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Amanda Knox Vigil: Supporters Cheer As Knox Found Not Guilty

First Posted: 10/03/11 06:01 PM ET Updated: 12/03/11 05:12 AM ET

SEATTLE -- Once it was clear that Amanda Knox's Italian murder conviction was overturned, her supporters in Seattle burst into cheers, threw their hands in the air and began to cry in joy.

"She's free," Tom Rochelle repeated as the translation of the Italian judge's words came across TV Monday.

Surrounded by news cameras, the dozen or so supporters began hugging each other at a downtown hotel suite. The celebration marked four years of uncertainty for friends and supporters of Knox's family.

In its ruling, the Italian appeals court also cleared Knox's co-defendant, Raffaele Sollecito, of murder in Meredith Kercher's death. Kercher, 21, shared an apartment with Knox when they were both students in Perugia. She was stabbed to death in her bedroom.

Knox and Sollecito, her former boyfriend from Italy, were convicted of murdering Kercher in 2009. Knox was sentenced to 26 years in prison, Sollecito to 25. Also convicted in separate proceedings was Rudy Hermann Guede, a drifter and native of the Ivory Coast.

Knox and Sollecito denied wrongdoing and the appeals court ultimately agreed.

Supporters also expressed sympathy for the Kercher family.

"This is primarily a sad occasion," said Tom Wright, one of the main organizers of the Friends of Amanda group, after the verdict. "They lost their daughter. We'll keep them in our prayers."

Knox grew up in Seattle, attending a private Jesuit high school before going to the University of Washington.

Friends of Amanda formed shortly after Knox was arrested for murder in 2007. With Italy nine hours ahead of Seattle, the group rented a suite and waited through the night for the court's ruling.

Friends of Amanda is made up of parents of her high school classmates, her friends from college and high school, and sympathizers from around the country. Some never met the young Seattle woman, including Rochelle, who joined the group two years ago after learning about Knox in the news.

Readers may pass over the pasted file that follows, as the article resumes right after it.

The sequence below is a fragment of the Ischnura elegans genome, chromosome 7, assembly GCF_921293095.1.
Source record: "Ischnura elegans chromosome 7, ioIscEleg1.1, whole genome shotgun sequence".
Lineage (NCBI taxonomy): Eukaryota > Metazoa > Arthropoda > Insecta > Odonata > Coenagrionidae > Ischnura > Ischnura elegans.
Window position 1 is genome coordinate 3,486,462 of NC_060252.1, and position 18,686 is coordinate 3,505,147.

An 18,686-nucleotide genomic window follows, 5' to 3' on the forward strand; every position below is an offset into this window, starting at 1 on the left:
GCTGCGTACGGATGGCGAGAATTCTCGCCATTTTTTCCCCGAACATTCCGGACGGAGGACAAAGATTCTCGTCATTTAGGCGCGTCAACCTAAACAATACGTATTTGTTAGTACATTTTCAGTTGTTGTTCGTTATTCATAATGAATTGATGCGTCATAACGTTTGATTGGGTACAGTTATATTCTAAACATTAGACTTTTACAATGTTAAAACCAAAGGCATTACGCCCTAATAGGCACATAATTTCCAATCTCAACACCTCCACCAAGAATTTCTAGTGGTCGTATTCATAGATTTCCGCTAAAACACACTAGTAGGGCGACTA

From trips to Italy to sending Knox books, the group has been a pillar of support for the family.

Kellanne Henry is friends with Edda Mellas, Knox's mother, and has visited the family in Italy.

"It's the first night in four years that (Edda) is going to know her daughter is safe," said Henry, holding crumpled tissues in her hand. "That was a really overwhelming thought for me."

Some of the people gathered for Knox wore T-shirts that said "Free Amanda and Raffaele." Photographs of Knox, Sollecito and Kercher, illuminated by candles, were set up in the suite.

"It's unreal," John Lange, Knox's former teacher, kept repeating after the verdict was read.

Lange remembers Knox as the modest drama student who played an orphan in the high school's production of "Annie."

"There's the person you know and there's the widely varying depictions of her character largely wrong, and upsetting to those of us who know her," Lange said earlier in the day.

Wright spent the last minutes leading to the verdict writing a speech, pending a verdict. When asked, he said his words didn't anticipate that the conviction would not be overturned.

"It was inconceivable for me that she wasn't coming home," Wright said.

Loading Slideshow...
  • Meredith Kercher Found Dead

    Nov. 2, 2007: Meredith Kercher (pictured) was found dead in her Perugia apartment. It was determined she died the night before. Nov. 6: Amanda Knox, Kercher's American roommate was arrested with her then-boyfriend Raffaele Sollecito and Diya Lumumba, who owned the pub where Knox worked. The latter was released from jail due to lack of evidence on Nov. 20.

  • Kercher and Knox in Perugia, Italy

    This is the house in Perugia, a university town in central Italy, where Kercher and Knox lived. Witnesses said the two roommates had a falling out over a number of issues, including Knox's sanitary habits, alleged thefts of cash and her alleged habit of bringing "strange men" back to the home.

  • Amanda Knox Arrested

    In this Sept. 16, 2008 file photo, then murder suspect Amanda Knox is escorted by Italian penitentiary police officers from Perugia's court after a hearing, central Italy. Knox was arrested on Nov. 6, 2007 with her then-boyfriend Raffaele Sollecito and the owner of the pub she worked at. She and Sollecito were indicted on murder and sexual assault charges in October, 2008.

  • Raffaele Sollecito

    This Nov. 2, 2007 file photo shows Italian student Raffaele Sollecito outside the rented house where 21-year-old British student Meredith Kercher was found dead on Nov 1, in Perugia, Italy.

  • Rudy Hermann Guede